A Few More Lines

    In the interests of full disclosure, which seems to be all the rage, I should let you know that I have by no means exhausted my supply of fishing postcards.  The subject was a good seller, and cartoonists sought (though they failed at least as often as fishermen) to come up with a new angle on angling.  So there are plenty more postcards in the sea, if you can untangle my metaphor.  Thank you: watch out for the hook.  And my own inventory has hardly any of that wildly popular rppc phenomenon, where a photographically altered fish was rearing its head in the pond or resting on the back of a truck.  And then there are the “Here’s my catch” rppc, with…but why spoil the sport for you.  You can go in quest of others.

     But we have run the gamut of emotions in the world of fishing, from the big one that got away to the little one that was all we had to show for our efforts.  Some viewers may have wondered, through it all, “Well, what’s the point?  Why not just go BUY a fish at the market?”

     So we will sum up by considering Fishing Fever, as discussed above.    There are people for whom fishing is simply the apex of existence, a thing to be relished while doing it, and to be dreamed of when not.  It is their concept of Nirvana.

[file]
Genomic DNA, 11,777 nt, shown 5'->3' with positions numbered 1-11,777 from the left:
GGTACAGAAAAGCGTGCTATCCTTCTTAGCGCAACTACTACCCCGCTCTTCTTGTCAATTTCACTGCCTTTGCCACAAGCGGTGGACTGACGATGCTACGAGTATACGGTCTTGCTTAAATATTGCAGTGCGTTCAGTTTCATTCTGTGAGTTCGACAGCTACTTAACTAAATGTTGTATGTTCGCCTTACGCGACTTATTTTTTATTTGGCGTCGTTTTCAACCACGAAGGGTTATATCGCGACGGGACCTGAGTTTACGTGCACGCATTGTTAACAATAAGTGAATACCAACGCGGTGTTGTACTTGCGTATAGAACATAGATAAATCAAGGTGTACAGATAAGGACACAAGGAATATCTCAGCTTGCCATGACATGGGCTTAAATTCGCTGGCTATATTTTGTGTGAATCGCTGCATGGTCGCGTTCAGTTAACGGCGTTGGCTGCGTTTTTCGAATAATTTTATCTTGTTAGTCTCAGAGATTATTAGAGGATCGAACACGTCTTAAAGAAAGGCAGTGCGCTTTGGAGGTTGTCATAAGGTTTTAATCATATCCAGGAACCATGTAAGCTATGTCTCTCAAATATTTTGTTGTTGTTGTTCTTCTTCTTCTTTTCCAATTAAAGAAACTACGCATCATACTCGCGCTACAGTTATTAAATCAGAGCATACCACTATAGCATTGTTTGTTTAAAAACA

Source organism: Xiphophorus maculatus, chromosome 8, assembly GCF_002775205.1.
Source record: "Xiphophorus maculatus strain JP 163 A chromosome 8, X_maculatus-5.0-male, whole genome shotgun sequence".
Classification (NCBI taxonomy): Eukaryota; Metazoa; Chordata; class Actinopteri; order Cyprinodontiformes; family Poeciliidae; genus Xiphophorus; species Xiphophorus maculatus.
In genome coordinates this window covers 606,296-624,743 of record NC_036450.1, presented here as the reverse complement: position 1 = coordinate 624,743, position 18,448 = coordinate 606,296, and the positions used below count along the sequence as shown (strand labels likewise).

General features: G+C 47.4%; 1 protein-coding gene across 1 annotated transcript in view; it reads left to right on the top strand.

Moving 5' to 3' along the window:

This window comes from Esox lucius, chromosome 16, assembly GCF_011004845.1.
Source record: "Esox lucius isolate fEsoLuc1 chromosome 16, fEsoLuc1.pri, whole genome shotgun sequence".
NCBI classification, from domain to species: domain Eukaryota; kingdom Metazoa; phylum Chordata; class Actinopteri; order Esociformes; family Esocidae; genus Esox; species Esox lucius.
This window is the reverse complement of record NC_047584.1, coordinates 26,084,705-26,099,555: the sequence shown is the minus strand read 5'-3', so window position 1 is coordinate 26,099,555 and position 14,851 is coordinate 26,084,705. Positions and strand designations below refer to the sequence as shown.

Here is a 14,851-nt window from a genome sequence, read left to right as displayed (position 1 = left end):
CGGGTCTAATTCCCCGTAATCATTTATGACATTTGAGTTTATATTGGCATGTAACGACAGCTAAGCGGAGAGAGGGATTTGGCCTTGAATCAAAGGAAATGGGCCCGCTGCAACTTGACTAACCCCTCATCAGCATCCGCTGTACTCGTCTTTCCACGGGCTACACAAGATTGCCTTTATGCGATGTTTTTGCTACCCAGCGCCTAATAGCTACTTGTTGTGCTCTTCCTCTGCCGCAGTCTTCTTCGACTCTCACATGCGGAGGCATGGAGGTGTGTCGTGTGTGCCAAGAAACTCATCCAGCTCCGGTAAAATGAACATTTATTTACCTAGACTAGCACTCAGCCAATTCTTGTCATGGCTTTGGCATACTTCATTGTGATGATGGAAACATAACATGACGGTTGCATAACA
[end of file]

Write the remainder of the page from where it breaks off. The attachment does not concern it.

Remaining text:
For those who live in a part of the world where fishing is seasonal, the off season is a time of anticipation.  Training may start in the dead of winter.

     And the whole household is turned over to an indulgence of the passion for fishing.

     When fishing is in season, any excuse to get out there on the lake or river will do, and all other interests must take second place.

     And once out on a fishing trip, nothing must be allowed to break in on one’s enjoyment of the sport.

     Not even, as examined in these two cards, if one’s pipe goes out.

     Patience is not always considered a virtue,

          But hope is a constant.

N     ow, of course, some people fish as a form of competition.  Not for them the quiet contemplation or the pitting of human wits against the forces of nature.  They’re in it for the recognition of their loved ones.

     Which is sometimes hard to get.    

     But the possibility is always there, that one may achieve a place in the memories of fishermen yet to come.

     Those of us on the outside cannot really understand those who pursue the eternal fish.  Bur, as noted, for some people, fishing is real life, and anything else is superfluous.  In the pursuit of happiness, they have found a pursuit which is happiness, and I can’t knock that.

     And I got through this whole column without mentioning that some people are hooked on it.

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